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concerning the valuable papers which we recently submitted to the public concerning the Gaelic language; as well as of some of less recent date, touching the language and literature of the Anglo-Saxons.
It is in this manner that by patient research, and united labours, errors are gradually removed, correct information is obtained, and the sparks of truth flash forth from the obscurity in which they have been long involved by time.
LIST OF EMBELLISHMENTS TO THE VOLUME.
Those marked thus are Vignettes printed with the letter-press.
*View of the Kingsborough Elm, Isle of Sheppey ..
View of Hever Castle, Kent.
View of the Hotel de Sens, Paris....
View of Hurley Church, Berkshire...
*Representations of the Badge of Anthony Bastard of Burgundy, at the castle of
Tournehem, in Artois
248 *Representation of a Barbican, from a MS. in the Royal Collection, Brit. Mus... ib. View of Winchester House, Broad Street, London......
*View of the Old Chelsea Bunhouse
Plan of the Roman Amphitheatre at Dorchester, co. Dorset....
.466 ..473 View of the Altar Screen in Aylsham Church, Norfolk 579 *View of an Ancient Timber House, at Lincoln... .....580 *Representations of ancient Ogham Stones in the South of Ireland ......614-617
BY SYLVANUS URBAN, GENT.
MINOR CORRESPONDENCE.-Hourson in armour?-The Wakehurst Family-
ON ASTROLOGERS AND ALMANACS-Poor Robin's Almanac-Moore's Alma-
Gems of Beauty, 74.-Horse-Emancipation, 75.-Lowndes's Librarian
New Publications, 77.-Universities, London, Kensington, and Hull Literary
In the "Memoirs of C. A. Stothard," 8vo. 1823, p. 335, is the following passage, "The camail, and what was called by the French a hourson, to which may be added a strap, was to attach the whole [i. e. bacinet and appendages] by means of a buckle to the haubergeon or plates." F. M. would feel obliged to any one who could point out to him the authority for this term hourson. The Glossarists have been consulted in vain.
W. S. E. sends the following notices of the Wakehurst family, who at an early period had considerable possessions in Sussex, and whose residence was Wakehurst Place, a structure in the Elizabethan style, at Ardingly, in that county; and if any of our correspondents can supply further information, he will be much obliged William de Wakehurst, living 1285-1295, had issue John, who had issue John, who had issue Richard, who had issue another Richard. Notices of John are to be found under 1319, 1332, 1415; and of Richard from 1415 to 1450. Sir Richard Wakehurst was knighted at the siege of Carlaverock. The latter Richard had two sisters, Margaret, married to Edward Sackville, who died 1459, leaving issue Humphrey, his son and heir, under guardianship of Richard Wakehurst & al.; and Ann, who died in 1460, having married J. Gainsford. Richard de Wakehurst died Jan. 7, 1457, and was buried at Ardingly, having married Elizabeth, daughter of Robert Eckingham, esq; she died 19 July 1464, buried at Ardingly, having had issue Margaret, who married Richard Culpeper, and died 25 July 1509, s. p. (Ardingly Reg.); and Elizabeth, the wife of Nicholas Culpeper, who died in 1510, leaving her surviving, and had issue Richard, living in 1534. There was also an Alicia Wakehurst, married to Adam Walleys, and living in 1373.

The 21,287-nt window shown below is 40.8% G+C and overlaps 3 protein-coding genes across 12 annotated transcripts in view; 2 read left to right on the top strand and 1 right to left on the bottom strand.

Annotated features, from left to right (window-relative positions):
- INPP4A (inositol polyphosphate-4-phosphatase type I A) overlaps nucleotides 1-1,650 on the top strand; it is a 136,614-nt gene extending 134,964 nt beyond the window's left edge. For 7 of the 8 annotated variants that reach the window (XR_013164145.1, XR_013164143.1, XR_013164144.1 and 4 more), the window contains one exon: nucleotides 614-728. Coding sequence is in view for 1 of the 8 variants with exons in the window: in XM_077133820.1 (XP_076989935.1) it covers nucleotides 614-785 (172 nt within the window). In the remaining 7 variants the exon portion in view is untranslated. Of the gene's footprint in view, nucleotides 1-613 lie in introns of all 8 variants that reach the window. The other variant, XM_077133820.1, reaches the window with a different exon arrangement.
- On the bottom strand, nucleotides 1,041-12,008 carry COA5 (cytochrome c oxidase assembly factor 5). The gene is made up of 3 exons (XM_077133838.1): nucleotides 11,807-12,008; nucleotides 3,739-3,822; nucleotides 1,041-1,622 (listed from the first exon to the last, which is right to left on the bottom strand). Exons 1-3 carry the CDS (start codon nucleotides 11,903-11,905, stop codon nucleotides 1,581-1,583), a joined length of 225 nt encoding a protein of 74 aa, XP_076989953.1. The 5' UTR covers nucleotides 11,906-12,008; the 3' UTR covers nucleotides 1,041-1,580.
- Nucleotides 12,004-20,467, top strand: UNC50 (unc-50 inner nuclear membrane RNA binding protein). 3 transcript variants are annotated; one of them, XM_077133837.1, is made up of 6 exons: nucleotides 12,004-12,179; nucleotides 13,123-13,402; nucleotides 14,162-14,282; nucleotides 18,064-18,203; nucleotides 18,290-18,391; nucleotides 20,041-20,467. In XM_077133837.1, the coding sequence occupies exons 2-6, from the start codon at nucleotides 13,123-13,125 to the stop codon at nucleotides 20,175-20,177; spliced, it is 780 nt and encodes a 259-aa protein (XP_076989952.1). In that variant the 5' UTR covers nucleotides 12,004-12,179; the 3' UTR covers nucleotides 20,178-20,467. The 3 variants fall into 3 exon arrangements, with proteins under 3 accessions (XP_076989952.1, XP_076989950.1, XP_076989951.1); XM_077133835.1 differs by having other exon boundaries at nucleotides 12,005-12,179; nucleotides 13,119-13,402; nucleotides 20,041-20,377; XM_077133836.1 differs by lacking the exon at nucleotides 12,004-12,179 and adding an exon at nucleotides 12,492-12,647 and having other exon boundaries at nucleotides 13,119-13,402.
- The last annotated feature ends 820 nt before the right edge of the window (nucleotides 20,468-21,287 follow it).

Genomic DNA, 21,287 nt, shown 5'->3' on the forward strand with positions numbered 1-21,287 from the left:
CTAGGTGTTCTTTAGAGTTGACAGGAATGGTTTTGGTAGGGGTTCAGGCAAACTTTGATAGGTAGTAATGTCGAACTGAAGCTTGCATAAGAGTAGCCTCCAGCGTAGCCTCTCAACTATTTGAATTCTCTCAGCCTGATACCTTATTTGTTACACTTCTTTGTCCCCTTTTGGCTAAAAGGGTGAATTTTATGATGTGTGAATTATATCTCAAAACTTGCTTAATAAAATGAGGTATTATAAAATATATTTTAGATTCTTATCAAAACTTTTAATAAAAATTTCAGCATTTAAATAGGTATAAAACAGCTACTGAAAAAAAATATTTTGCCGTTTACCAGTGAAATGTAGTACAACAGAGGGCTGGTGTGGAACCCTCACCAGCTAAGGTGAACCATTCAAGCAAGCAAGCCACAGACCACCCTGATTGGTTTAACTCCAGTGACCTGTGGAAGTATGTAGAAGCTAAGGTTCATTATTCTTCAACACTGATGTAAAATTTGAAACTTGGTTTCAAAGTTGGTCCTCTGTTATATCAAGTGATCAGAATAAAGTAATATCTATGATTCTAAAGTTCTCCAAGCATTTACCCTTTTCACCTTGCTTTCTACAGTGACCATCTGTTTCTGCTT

I. A. R. remarks: "In perusing Mr. Bell's Huntingdon Peerage, 4to. 1821, I find a beautiful engraving of a portrait of Jane Shore, from a drawing by Lethbridge, after an original picture in the possession of the noble family of Hastings, painted in 1484. Perhaps some of your Correspondents, or rather the owner of the picture, can give us some account of it. The authenticity of the picture must be doubtful from the introduction of the two towers of Westminster Abbey, as they were built by Sir C. Wren, and of course did not exist in the year 1484. In the Memoires et Observations en Angleterre, 1698,' there is a print of West
minster Abbey, but without the towers. This portrait is subsequently copied as a wood-cut in 'The Graphic and Historical Illustrator,' but the view of the tower and spire of Old St. Paul's inserted, instead of the towers of Westminster Abbey. So much for humbugging the public with fictitious portraits! This reminds me of an anecdote related by my father, who was present with Burke and Windham at Sir Joshua Reynolds's, when a beautiful female portrait by Michael Angelo (or rather a copy) was exhibited. The parties were puzzled to give a name to the ladywhen Burke recommended Zenobia. This picture was afterwards engraved, and stuck up in one of the shops in London, with a recommendation of Zenobia Soap '!"